Sunday, July 20, 2008

Weekend Wonder #10 Fieldwork

Hello again. I wanted to do something a little different for this Weekend Wonder. I've mentioned a number of times in the last few months that I was spending the day outside doing fieldwork. Well, as a preservationist, I'm a theory and policy specialist. Knowing that, you might wonder what my fieldwork is.

Once upon a time it was outreach and legal consulting, but I've been involving myself in interpretation more and more over the last few years - the process and theory of how we convey history or heritage to the public. A project that evolved out of that - I'll spare you the long details - is the work I've been doing this year with the help of a great photographer, my research assistant. Our focus is on how the use of repeat photography can be a tool for interpreting urban change.

First, we spent weeks in various archives trying to find the best photographs - those that were old enough to be interesting, best situated to be retaken, and most likely to either show interesting change or an interesting lack of change. An example is this photograph taken early in the twentieth century from a major park in Charleston, Marion Square.

From left to right you can see a hotel, the statue of John C. Calhoun, row houses, especially an elaborate house that is taller with the Classical cupola of the orphanage behind it, and one of the tall steeple churches Charleston is known for.

Second, after we picked out these pictures, we went out and tried to rephotograph them as accurately as possible using transparent overlays and all kinds of little tricks. About one in three was unrepeatable. For example, there are a couple beautiful panoramic shots of this square that were taken from a distance. Where those photographers stood is now inside a building. Fortunately, this one was one we could retake, but not one of our most accurate. Here's the new shot:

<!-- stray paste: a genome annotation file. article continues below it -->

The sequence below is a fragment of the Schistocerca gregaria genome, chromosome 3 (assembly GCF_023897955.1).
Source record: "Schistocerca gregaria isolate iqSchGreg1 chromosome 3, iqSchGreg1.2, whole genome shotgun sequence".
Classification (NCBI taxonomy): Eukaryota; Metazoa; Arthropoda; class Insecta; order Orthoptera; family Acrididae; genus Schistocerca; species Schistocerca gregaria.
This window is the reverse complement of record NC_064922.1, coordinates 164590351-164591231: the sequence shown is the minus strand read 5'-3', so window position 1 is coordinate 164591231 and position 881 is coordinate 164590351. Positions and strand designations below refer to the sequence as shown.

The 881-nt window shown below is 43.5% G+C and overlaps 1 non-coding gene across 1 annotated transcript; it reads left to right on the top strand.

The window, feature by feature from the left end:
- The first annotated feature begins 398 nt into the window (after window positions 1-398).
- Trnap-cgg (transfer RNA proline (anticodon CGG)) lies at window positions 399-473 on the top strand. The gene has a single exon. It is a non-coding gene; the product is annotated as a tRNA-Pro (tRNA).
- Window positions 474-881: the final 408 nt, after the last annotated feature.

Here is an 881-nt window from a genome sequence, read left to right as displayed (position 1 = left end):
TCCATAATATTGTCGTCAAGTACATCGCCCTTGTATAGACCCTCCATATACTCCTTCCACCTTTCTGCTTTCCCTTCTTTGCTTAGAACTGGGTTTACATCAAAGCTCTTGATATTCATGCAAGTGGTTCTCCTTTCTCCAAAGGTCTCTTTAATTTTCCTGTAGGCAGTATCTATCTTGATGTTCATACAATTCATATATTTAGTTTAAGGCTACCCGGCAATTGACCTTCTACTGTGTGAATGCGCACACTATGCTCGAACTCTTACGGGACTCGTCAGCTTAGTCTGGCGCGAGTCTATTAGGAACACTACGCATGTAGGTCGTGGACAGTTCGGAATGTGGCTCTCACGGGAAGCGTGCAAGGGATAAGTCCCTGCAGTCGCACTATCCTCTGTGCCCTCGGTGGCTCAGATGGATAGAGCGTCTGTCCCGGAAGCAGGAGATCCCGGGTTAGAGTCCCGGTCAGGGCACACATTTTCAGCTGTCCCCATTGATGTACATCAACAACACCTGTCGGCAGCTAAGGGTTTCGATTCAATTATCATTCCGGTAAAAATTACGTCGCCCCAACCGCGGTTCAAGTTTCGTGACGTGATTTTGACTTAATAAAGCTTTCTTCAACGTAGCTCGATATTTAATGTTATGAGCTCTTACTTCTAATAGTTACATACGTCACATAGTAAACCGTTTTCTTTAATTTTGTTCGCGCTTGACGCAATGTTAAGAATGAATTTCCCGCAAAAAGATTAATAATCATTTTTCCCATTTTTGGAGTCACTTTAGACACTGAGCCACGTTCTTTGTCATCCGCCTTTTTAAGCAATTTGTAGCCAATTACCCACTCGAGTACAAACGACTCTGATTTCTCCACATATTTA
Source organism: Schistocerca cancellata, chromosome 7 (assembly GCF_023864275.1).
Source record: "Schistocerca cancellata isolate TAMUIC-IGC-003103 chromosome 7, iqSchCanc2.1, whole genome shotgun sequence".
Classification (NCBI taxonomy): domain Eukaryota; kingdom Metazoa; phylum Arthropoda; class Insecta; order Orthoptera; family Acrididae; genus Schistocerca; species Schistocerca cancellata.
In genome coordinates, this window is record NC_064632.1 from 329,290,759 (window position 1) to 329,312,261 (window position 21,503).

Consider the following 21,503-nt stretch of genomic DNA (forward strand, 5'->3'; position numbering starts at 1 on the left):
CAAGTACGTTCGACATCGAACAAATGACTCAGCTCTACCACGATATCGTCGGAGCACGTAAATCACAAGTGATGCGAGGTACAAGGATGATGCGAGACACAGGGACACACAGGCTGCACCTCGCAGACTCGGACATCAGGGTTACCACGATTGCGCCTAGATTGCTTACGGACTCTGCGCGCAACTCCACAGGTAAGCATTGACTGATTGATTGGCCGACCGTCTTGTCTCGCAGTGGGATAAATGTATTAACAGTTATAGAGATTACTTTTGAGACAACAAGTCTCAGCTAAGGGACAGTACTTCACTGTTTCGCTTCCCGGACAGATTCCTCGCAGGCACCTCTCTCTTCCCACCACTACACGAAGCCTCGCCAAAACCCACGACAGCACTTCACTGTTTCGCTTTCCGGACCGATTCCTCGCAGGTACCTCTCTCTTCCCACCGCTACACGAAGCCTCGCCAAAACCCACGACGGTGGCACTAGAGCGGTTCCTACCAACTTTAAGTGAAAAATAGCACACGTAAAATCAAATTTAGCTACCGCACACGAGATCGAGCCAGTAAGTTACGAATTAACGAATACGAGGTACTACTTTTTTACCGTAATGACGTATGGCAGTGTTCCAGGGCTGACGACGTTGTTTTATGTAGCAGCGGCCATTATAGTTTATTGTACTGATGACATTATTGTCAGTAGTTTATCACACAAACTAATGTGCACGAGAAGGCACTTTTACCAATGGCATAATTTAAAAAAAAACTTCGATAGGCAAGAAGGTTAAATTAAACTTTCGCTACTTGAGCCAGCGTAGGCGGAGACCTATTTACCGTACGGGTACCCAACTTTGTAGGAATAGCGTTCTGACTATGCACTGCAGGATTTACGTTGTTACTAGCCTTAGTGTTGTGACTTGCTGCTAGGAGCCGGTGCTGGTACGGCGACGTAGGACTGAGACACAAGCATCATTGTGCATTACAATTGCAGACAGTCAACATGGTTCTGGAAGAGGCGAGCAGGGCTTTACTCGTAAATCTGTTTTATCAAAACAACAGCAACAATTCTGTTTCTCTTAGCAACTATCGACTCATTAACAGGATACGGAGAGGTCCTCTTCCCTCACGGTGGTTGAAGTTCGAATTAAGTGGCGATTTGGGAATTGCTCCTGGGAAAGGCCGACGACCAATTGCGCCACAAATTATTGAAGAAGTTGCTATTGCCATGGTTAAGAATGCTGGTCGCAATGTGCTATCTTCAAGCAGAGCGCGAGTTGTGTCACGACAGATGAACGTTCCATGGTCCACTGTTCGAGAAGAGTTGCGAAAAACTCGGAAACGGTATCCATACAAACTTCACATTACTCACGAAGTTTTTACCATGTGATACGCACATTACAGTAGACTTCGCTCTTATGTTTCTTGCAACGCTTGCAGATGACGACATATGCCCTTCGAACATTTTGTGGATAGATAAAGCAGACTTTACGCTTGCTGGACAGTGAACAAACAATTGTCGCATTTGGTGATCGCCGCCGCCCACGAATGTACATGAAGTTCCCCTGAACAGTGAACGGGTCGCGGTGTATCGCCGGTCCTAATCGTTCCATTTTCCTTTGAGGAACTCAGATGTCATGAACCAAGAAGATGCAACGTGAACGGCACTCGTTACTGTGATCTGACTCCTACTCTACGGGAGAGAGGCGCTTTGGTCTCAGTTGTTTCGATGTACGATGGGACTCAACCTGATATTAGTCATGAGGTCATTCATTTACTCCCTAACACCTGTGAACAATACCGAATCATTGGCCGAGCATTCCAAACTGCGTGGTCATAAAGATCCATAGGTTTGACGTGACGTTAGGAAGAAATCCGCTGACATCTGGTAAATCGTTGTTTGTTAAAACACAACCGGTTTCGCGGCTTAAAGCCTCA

You might not notice if I didn't point it out, but the statue and hotel, now substantially blocked by trees, aren't in the exact same vertical alignment. We could figure out fairly precisely where the photographer stood, but the park has been relandscaped many times. All you would see if we took that shot would be trees. Our solution was to move about fifteen feet closer. It captures the significant and less obvious changes. All of the houses are gone, as is the orphanage. They've been replaced by that parking garage and college buildings respectively. The church still stands, but its polychromatic stucco has been replaced with a single darker color. In combination with the white trim, it really changed the look of the steeple.

We have over twenty pairs like this, as well as a handful of shots that we retook much more casually because the change and demolition was so complete, there's nothing left to line up on. Some of the shots are wonderful, but some are slightly off because of a difference in camera equipment or because of new construction that prevented us from retaking from the exact right location. Now that our camera work is done, it's my turn to take over as the writer.

And that's my Weekend Wonder! On that note, I'll be back soon with another post about the new computer mitt I just crocheted after I take some pictures. Have a good week!

1 comment:

Knitting Linguist said...

What an amazing project; it's fascinating to see the pair of photos and to get a sense of how much has changed (and how much hasn't!). Thanks so much for sharing this.